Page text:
Pop Culture Princess

Pop Culture Princess
especially welcome to extensive readers

Monday, December 29, 2008

Milk:it does a movie good

I was able to finish up the year 2008 in film by watching Milk,the biopic about the 1970's gay activist and first openly gay person to hold public office Harvey Milk,played by Sean Penn. Penn's been on a strong artistic streak in film over the past several years and while I haven't seen most of those performances,his work in this movie is clearly Oscar worthy material.

I was more concerned with how well the director,Gus Van Sant,would showcase the story on film;Van Sant used to be a favorite director of mine,but for some time now,he's pretty much been coasting on his former film triumphs and putting out sad excuses for cinema(that godawful remake of Psycho,for a major example). Fortunately,for the legend of Harvey Milk and the audience,Gus appears to have remembered how to make a movie again.

The story starts off with Harvey at age 40,who is regretting that he hasn't done much with his life up til then and goes off to San Francisco with Scott Smith(James Franco,who is excellent here)to start over.

The two of them literally set up shop in a camera store on Castro Street,which soon becomes an impromptu headquarters for Harvey's growing interest in gaining political influence for the constantly persecuted gay community in the area

Screenwriter Dustin Lance Black did his research for the film by seeking out many of Harvey's friends and acquaintances during that time period,which was a brilliant way to approach the material. You get a true sense of why people were willing to listen and follow Harvey where ever he was willing to take the fight for gay rights to:

Harvey is neither portrayed as a saint or made out to be a self involved opportunist;instead,he is shown to be pragmatic about attempting to form certain alliances that he felt would be ultimately beneficial to his cause,such as Dan White(well played by Josh Brolin)who wound up murdering him and the mayor:

His choices of the heart,however,lead him to some very personal moments of tragedy and regret,as an eventual breakup with Scott and then taking up with emotionally unstable Jack(Diego Luna)who neediness can not be truly fulfilled by anyone,especially Harvey as he gets more deeply involved with his crusade:

The battle against Prop.6(which would have denied legal protection for openly gay people in the workplace,especially teachers,and housing),which was part of a nation wide campaign against gay rights being spearheaded by Anita Bryant and Sen. John Briggs,was a key element in Milk's political career that ultimately lead to his murder.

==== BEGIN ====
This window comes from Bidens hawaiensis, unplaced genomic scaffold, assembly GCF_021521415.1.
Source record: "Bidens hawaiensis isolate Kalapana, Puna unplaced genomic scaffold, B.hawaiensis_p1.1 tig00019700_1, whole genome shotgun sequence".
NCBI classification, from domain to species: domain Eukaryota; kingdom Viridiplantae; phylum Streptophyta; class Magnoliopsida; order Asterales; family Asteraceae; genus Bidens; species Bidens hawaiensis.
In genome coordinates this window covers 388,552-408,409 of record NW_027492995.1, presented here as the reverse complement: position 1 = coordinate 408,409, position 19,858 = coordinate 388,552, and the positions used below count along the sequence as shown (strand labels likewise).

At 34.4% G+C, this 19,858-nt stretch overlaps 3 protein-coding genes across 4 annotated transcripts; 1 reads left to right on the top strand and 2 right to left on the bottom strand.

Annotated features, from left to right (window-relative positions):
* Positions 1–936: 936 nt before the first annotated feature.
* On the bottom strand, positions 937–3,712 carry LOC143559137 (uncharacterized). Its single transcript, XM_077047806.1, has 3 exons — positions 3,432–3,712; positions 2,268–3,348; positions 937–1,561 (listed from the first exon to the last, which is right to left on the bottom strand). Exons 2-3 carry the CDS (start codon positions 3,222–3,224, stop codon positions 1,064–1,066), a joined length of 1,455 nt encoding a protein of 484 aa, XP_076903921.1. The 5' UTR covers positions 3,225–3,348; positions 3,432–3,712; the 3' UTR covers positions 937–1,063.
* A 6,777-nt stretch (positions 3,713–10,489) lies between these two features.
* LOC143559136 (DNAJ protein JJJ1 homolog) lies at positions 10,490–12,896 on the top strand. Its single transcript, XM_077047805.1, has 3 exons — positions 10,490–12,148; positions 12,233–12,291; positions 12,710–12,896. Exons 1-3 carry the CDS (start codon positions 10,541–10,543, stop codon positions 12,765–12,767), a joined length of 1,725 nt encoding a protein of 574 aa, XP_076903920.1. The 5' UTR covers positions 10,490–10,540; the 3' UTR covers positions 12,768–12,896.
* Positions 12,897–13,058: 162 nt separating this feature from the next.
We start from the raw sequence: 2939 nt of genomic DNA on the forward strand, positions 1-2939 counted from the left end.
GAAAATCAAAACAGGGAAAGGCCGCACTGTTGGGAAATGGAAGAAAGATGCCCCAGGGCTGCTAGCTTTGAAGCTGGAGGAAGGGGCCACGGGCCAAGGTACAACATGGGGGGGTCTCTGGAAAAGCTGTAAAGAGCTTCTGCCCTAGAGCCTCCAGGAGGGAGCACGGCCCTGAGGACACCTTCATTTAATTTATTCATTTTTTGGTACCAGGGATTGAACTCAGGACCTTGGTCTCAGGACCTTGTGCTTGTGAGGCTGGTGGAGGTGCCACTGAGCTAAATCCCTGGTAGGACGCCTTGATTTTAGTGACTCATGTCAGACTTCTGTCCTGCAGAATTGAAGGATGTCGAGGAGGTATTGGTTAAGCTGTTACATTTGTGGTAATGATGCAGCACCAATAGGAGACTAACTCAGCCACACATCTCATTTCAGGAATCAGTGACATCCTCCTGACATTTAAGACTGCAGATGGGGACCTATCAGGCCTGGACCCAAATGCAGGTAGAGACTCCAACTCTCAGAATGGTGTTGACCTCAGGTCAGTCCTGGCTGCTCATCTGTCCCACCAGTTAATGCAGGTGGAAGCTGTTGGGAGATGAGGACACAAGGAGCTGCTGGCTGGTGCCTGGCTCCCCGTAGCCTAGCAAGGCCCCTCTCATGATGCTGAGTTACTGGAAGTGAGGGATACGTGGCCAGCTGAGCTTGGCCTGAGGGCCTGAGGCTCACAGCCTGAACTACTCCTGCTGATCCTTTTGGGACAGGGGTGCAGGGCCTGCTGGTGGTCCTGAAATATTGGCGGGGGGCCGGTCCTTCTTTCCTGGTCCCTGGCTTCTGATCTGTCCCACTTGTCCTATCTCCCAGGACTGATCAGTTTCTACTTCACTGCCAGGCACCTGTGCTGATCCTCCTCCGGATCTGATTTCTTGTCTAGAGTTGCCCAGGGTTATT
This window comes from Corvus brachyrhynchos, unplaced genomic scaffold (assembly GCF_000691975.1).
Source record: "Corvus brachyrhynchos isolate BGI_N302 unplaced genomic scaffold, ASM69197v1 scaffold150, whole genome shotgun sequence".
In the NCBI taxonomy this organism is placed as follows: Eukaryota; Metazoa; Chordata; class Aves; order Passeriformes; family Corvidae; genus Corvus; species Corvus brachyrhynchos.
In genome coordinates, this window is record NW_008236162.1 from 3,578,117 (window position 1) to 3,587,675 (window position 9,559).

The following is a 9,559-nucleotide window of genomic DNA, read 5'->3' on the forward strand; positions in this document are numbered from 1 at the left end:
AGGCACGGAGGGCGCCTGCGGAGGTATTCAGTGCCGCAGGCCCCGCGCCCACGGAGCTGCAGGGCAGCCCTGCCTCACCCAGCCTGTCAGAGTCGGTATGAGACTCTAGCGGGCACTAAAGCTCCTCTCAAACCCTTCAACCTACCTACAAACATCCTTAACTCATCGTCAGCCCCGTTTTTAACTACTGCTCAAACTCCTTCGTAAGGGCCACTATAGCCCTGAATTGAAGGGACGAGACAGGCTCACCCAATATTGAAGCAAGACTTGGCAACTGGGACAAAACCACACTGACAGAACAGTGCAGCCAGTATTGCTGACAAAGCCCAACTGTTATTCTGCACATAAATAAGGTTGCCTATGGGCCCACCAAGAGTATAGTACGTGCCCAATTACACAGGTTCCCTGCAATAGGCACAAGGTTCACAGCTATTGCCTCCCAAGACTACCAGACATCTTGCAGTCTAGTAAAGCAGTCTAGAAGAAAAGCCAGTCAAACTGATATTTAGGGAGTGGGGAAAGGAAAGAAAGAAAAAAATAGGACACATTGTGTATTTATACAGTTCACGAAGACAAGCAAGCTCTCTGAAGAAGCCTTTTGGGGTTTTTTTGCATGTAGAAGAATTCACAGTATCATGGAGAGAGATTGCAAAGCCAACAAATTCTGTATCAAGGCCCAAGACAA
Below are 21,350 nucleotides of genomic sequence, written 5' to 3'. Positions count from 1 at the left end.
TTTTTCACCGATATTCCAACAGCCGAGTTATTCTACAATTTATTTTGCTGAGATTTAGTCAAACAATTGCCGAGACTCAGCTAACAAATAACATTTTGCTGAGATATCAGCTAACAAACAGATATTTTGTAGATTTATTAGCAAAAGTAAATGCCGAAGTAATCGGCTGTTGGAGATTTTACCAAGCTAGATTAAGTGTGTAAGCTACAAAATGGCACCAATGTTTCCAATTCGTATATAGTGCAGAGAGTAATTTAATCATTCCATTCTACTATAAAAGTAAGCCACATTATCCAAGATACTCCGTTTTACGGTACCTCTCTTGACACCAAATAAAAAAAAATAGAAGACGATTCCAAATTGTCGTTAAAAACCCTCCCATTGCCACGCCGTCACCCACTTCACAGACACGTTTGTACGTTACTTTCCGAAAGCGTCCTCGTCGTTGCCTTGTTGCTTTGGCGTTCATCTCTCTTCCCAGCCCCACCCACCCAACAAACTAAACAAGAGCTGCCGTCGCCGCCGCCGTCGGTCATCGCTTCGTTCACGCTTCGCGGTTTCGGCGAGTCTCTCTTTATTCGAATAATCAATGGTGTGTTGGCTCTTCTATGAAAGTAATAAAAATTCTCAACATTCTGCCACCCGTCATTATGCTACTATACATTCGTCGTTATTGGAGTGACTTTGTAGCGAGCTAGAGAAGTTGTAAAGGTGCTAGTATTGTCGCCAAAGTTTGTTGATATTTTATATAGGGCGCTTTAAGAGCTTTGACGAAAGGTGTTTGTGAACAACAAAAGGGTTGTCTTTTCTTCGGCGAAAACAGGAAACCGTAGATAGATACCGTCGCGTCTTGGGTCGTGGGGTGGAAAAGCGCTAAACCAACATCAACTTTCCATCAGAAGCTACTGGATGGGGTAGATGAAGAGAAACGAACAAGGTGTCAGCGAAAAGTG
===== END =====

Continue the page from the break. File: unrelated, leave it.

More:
It's also a battle that many folks will no doubt use as a compare and contrast to the current conflict with Prop.8 and some of those people fighting for that cause could take a few tips from Milk's tactics.

Harvey was outspoken and unwavering in his commitment to push the cause forward,even in the face of possible defeat. He intelligently debated his opponents in public and shrewdly used any and all publicity he could get in the best interest of helping others in communities all over the country who were about to be affected by these terrible laws. His friends and allies were just as motivated,many of whom are still actively involved in political causes today.

Getting back to the film,I think that this movie does justice to what Harvey Milk's legacy was and still is to many people who are out there trying to make things better for the next generation to come along.

Sean Penn will definitely get an Oscar nomination for this film but whether or not he 'll win is another story. He's up for several awards as it is,at the moment,and should receive plenty of props for his performance and rightly so.

I also feel that Josh Brolin did a great job as well,subtly showing the confusion and in over his headiness of White in his new political office(that whole Twinkie defense is mentioned in the afterwords portion of the film and not gone into in length,which is how it should be). Emile Hirsch also gives a standout performance as Cleve Jones,a cynical young man who becomes one of Milk's most devote campaigners.

Unlike many of the politically themed movies that arrived at multiplexes this year,Milk was able to tap into the human connections that make such public debates of political policy come alive and have real meaning in people's lives. If Hollywood wants to keep on getting on soapboxes at the movies,they would do well to try to talk to their audiences,not talk at them. There is a difference and Milk succeeds by knowing where to draw the lines:


Ladytink_534 said...

Penn might actually have a good shot at winning. I didn't know that this had already come out.

lady t said...

Yeah,it's in limited release at the moment,with more theaters due to get it by early next month. Lucky for me,Milk slipped into one of the bigger multiplexes that's only a bus ride away:)

Penn does have a good shot,but I'm not sure if the current controversies surrounding Prop.8 will be a plus or a minus come Oscar time-some of those voters are very set in their ways.